mashed potato with butter

Another substitute that works just as well as milk is butter. You can even go with salted butter if want an even better taste. Adding melted butter to your mash will give it a smooth consistency and will hold the mash together superbly. 

If you opt for salted butter, be careful about how much additional salt you’re using. Most recipes call for salt, so it’s important not to add too much sodium.

This alternative is an absolute banger in the taste department. While adding a creamy consistency to the mash, it comes with that subtle buttery taste that dissolves in your mouth, leaving behind nothing but pure joy. If you’re not a huge fan of butter, you can add a few garlic cloves or a pinch of garlic powder to take its flavor away.

Greek Yogurt or Plain Yogurt

This one is for the health-conscious chefs out there. Greek yogurt has plenty of protein and good fat in it, making it perfect for mashed potatoes as it can even out the macros. Not only that, but Greek yogurt is a great alternative to reach for if you want a lighter consistency to your mash, making it an all-around healthy option.

Greek yogurt will add a very creamy flavor to the potatoes. This is further enhanced by the natural tangy taste of the yogurt, which can complement other dishes on your table.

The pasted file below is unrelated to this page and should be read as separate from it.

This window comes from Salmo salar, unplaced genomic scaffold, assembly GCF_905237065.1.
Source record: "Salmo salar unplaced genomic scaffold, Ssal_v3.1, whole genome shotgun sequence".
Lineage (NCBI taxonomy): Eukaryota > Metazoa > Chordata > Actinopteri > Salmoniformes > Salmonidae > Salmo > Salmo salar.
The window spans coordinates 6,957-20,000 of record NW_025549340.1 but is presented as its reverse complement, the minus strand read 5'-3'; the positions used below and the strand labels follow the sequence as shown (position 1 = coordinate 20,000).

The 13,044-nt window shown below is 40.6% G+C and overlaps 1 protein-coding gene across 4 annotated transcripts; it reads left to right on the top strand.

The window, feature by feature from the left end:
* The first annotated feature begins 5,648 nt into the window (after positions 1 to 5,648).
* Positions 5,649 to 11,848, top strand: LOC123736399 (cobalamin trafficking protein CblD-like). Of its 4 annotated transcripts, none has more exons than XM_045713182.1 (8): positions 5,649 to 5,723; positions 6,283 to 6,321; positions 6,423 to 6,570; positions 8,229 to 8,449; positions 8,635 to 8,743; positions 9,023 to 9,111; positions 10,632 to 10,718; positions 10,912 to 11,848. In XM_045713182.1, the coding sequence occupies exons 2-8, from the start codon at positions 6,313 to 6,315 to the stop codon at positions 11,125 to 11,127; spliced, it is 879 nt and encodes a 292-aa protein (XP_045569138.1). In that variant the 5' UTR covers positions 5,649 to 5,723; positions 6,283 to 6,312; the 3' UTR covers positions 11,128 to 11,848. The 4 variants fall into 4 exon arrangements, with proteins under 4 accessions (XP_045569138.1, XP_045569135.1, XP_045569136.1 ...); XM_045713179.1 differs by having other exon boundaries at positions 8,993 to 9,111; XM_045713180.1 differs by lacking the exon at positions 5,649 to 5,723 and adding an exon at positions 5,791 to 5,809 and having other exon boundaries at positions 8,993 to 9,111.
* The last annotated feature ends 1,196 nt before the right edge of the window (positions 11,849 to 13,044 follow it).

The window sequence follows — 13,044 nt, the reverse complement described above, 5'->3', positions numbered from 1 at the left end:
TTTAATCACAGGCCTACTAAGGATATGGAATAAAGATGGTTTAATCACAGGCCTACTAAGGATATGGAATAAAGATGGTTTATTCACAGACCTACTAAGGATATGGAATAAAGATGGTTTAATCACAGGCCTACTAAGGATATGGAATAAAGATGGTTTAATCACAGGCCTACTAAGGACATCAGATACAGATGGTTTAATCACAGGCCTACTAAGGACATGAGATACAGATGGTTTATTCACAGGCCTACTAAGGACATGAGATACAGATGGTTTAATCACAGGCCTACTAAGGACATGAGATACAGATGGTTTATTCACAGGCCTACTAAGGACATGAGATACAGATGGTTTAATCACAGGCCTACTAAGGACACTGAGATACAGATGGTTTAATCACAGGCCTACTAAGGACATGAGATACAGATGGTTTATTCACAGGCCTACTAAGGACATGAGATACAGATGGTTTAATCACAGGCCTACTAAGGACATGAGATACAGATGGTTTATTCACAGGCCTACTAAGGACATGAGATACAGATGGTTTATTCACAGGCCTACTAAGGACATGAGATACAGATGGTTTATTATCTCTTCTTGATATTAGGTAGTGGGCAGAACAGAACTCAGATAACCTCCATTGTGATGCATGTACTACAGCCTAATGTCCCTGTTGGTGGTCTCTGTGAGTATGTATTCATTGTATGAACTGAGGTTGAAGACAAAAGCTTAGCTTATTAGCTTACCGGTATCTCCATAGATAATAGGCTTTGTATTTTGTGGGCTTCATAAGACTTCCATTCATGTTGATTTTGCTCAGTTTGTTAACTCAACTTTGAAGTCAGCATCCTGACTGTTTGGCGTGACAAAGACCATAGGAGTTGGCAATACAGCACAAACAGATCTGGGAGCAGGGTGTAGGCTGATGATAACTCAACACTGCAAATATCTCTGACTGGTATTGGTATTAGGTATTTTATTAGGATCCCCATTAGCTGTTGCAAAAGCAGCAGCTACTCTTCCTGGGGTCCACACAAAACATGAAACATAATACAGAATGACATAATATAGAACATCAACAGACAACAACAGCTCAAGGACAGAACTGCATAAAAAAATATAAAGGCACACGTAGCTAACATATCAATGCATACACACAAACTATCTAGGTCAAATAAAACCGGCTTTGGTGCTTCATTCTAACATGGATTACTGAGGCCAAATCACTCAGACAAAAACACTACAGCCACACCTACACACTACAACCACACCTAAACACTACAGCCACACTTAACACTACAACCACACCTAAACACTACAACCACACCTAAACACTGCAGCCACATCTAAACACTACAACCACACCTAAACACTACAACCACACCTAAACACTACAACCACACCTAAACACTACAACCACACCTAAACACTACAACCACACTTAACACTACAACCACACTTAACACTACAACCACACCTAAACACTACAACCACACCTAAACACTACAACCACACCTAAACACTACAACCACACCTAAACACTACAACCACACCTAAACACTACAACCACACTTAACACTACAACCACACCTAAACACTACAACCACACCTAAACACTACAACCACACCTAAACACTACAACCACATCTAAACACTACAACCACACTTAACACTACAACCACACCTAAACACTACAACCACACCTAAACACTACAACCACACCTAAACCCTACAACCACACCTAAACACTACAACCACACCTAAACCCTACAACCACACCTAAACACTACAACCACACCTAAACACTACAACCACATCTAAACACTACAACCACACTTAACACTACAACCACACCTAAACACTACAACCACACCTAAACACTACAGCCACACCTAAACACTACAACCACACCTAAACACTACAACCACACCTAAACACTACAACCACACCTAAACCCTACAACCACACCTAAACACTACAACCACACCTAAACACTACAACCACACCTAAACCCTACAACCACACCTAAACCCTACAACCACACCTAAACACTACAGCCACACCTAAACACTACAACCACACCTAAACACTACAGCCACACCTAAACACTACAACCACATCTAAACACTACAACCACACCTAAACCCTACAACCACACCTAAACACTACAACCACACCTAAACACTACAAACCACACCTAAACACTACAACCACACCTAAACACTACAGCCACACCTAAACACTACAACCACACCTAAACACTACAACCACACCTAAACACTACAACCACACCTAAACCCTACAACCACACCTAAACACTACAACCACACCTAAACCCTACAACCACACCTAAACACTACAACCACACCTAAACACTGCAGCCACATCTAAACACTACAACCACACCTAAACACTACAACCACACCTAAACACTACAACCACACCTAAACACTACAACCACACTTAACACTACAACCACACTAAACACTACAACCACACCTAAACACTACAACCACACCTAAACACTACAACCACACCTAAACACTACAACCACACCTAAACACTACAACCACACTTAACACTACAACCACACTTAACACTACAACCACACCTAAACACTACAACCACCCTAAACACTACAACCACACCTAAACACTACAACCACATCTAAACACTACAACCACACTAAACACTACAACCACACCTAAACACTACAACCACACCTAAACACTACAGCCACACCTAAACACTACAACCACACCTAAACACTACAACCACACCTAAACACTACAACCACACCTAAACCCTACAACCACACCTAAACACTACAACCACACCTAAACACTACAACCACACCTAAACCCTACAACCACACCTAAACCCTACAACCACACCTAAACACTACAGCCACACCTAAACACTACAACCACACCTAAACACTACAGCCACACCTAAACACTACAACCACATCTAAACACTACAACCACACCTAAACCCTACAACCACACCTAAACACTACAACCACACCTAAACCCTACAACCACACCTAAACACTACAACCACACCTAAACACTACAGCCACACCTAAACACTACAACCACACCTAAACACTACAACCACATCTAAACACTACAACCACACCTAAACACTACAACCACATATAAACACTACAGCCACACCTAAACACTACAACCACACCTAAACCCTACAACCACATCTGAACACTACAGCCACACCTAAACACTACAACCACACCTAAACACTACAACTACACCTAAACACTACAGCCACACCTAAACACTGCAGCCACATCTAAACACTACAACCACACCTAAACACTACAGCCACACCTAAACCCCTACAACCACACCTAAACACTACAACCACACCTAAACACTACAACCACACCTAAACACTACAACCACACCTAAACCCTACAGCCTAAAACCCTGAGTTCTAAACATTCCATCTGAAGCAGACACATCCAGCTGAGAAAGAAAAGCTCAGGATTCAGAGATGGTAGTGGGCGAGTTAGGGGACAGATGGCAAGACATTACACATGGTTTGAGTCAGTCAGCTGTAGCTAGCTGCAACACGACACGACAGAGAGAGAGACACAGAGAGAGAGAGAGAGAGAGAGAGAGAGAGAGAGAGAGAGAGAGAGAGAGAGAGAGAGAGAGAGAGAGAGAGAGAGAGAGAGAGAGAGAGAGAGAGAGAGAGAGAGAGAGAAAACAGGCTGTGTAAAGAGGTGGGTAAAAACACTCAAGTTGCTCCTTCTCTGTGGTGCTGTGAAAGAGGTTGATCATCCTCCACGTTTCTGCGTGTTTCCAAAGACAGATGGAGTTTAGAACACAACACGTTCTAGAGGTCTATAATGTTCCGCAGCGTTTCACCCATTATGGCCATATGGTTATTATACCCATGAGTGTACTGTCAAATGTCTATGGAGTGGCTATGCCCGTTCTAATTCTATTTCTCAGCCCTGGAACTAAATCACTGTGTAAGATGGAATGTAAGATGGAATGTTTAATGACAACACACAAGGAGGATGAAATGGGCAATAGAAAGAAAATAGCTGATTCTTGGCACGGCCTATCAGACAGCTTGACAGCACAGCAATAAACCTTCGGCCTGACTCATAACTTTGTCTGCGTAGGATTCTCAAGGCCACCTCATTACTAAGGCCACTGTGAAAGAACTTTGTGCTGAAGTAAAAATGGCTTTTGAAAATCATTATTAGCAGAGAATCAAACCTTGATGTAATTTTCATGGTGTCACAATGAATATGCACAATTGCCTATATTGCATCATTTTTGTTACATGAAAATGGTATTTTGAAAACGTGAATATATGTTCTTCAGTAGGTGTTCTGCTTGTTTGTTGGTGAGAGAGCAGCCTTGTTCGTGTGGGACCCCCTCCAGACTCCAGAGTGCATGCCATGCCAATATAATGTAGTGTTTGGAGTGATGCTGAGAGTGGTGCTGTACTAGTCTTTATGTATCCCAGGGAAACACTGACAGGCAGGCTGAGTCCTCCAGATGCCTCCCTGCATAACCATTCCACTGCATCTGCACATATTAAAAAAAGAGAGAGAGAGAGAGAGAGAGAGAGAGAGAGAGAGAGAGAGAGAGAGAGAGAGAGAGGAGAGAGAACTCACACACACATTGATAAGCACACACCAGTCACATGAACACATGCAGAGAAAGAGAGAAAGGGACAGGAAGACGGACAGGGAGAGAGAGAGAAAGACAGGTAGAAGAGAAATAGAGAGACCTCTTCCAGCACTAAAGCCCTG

You can also use plain yogurt as a substitute. However, it lacks the extra sourness that comes with Greek yogurt. Plain yogurt also lacks the higher protein content of the latter, making it the more boring option of the two. But if you want the sourness and don’t have sour cream or Greek yogurt on hand, then good old plain yogurt is the next best thing you can use.

Chicken Stock with Butter

One of the best substitutes for milk you can use in your mashed potatoes is chicken stock and butter. The melted butter brings a creamy consistency to your dish, while the chicken stock adds to its flavor.

This one may not be for everyone, but if you like the salty chicken stock taste, then you cannot go wrong with this substitute. The creamy potatoes that you end up with will have a smooth mash consistency, all the while boasting the rich taste of the chicken stock.